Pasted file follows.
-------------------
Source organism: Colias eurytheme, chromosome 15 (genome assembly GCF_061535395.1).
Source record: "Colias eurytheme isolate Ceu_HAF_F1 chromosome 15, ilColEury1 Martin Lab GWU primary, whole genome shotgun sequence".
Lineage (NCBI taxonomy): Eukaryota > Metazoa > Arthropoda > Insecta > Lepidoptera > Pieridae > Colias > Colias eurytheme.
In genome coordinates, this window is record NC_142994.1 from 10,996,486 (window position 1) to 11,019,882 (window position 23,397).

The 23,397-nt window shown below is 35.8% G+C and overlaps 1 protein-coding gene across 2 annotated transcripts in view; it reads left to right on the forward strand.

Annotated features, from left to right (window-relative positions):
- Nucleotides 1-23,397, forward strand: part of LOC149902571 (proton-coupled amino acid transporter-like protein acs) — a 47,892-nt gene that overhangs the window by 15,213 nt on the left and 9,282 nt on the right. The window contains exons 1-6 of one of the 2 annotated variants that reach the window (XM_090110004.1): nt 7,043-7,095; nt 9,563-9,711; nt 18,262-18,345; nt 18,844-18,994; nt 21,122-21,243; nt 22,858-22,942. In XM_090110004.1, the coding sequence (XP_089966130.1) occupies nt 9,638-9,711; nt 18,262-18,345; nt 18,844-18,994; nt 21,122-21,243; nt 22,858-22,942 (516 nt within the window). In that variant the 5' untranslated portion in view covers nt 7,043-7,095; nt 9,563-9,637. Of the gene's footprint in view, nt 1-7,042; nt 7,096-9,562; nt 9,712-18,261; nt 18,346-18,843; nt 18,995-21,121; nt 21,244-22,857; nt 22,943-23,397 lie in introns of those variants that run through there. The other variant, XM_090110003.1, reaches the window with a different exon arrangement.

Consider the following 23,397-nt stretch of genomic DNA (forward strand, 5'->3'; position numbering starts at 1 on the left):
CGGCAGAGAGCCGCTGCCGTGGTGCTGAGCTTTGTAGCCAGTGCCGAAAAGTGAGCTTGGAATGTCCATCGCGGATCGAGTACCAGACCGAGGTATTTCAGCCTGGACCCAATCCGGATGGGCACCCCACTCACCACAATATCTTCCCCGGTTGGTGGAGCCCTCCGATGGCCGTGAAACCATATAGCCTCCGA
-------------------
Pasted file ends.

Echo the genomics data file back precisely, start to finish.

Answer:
Source organism: Colias eurytheme, chromosome 15 (genome assembly GCF_061535395.1).
Source record: "Colias eurytheme isolate Ceu_HAF_F1 chromosome 15, ilColEury1 Martin Lab GWU primary, whole genome shotgun sequence".
Lineage (NCBI taxonomy): Eukaryota > Metazoa > Arthropoda > Insecta > Lepidoptera > Pieridae > Colias > Colias eurytheme.
In genome coordinates, this window is record NC_142994.1 from 10,996,486 (window position 1) to 11,019,882 (window position 23,397).

The 23,397-nt window shown below is 35.8% G+C and overlaps 1 protein-coding gene across 2 annotated transcripts in view; it reads left to right on the forward strand.

Annotated features, from left to right (window-relative positions):
- Nucleotides 1-23,397, forward strand: part of LOC149902571 (proton-coupled amino acid transporter-like protein acs) — a 47,892-nt gene that overhangs the window by 15,213 nt on the left and 9,282 nt on the right. The window contains exons 1-6 of one of the 2 annotated variants that reach the window (XM_090110004.1): nt 7,043-7,095; nt 9,563-9,711; nt 18,262-18,345; nt 18,844-18,994; nt 21,122-21,243; nt 22,858-22,942. In XM_090110004.1, the coding sequence (XP_089966130.1) occupies nt 9,638-9,711; nt 18,262-18,345; nt 18,844-18,994; nt 21,122-21,243; nt 22,858-22,942 (516 nt within the window). In that variant the 5' untranslated portion in view covers nt 7,043-7,095; nt 9,563-9,637. Of the gene's footprint in view, nt 1-7,042; nt 7,096-9,562; nt 9,712-18,261; nt 18,346-18,843; nt 18,995-21,121; nt 21,244-22,857; nt 22,943-23,397 lie in introns of those variants that run through there. The other variant, XM_090110003.1, reaches the window with a different exon arrangement.

Consider the following 23,397-nt stretch of genomic DNA (forward strand, 5'->3'; position numbering starts at 1 on the left):
CGGCAGAGAGCCGCTGCCGTGGTGCTGAGCTTTGTAGCCAGTGCCGAAAAGTGAGCTTGGAATGTCCATCGCGGATCGAGTACCAGACCGAGGTATTTCAGCCTGGACCCAATCCGGATGGGCACCCCACTCACCACAATATCTTCCCCGGTTGGTGGAGCCCTCCGATGGCCGTGAAACCATATAGCCTCCGA